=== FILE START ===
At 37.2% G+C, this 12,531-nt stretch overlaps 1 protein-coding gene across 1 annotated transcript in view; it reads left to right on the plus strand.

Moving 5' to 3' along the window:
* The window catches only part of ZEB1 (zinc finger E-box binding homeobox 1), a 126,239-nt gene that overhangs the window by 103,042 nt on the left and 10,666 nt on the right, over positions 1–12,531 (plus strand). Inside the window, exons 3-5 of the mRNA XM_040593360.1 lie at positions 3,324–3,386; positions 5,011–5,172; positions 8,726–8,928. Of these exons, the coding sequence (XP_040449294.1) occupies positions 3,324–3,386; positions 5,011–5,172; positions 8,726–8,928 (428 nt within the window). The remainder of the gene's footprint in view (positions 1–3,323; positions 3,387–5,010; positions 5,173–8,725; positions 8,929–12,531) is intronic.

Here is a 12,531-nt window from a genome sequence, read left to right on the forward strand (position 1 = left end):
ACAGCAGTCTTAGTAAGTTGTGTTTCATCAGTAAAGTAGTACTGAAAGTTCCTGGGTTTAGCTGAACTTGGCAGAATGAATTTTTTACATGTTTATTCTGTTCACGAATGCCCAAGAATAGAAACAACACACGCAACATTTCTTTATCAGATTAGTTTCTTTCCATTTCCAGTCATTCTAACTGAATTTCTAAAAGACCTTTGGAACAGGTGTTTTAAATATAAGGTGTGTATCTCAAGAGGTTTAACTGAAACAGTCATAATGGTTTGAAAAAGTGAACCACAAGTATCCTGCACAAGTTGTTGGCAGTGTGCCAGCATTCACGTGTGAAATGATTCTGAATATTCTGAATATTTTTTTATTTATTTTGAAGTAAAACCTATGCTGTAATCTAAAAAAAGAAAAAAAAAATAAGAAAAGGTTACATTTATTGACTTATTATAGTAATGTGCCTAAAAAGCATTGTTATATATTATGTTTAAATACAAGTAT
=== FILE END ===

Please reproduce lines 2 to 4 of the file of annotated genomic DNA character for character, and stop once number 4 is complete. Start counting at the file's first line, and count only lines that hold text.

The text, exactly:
Moving 5' to 3' along the window:
* The window catches only part of ZEB1 (zinc finger E-box binding homeobox 1), a 126,239-nt gene that overhangs the window by 103,042 nt on the left and 10,666 nt on the right, over positions 1–12,531 (plus strand). Inside the window, exons 3-5 of the mRNA XM_040593360.1 lie at positions 3,324–3,386; positions 5,011–5,172; positions 8,726–8,928. Of these exons, the coding sequence (XP_040449294.1) occupies positions 3,324–3,386; positions 5,011–5,172; positions 8,726–8,928 (428 nt within the window). The remainder of the gene's footprint in view (positions 1–3,323; positions 3,387–5,010; positions 5,173–8,725; positions 8,929–12,531) is intronic.

Here is a 12,531-nt window from a genome sequence, read left to right on the forward strand (position 1 = left end):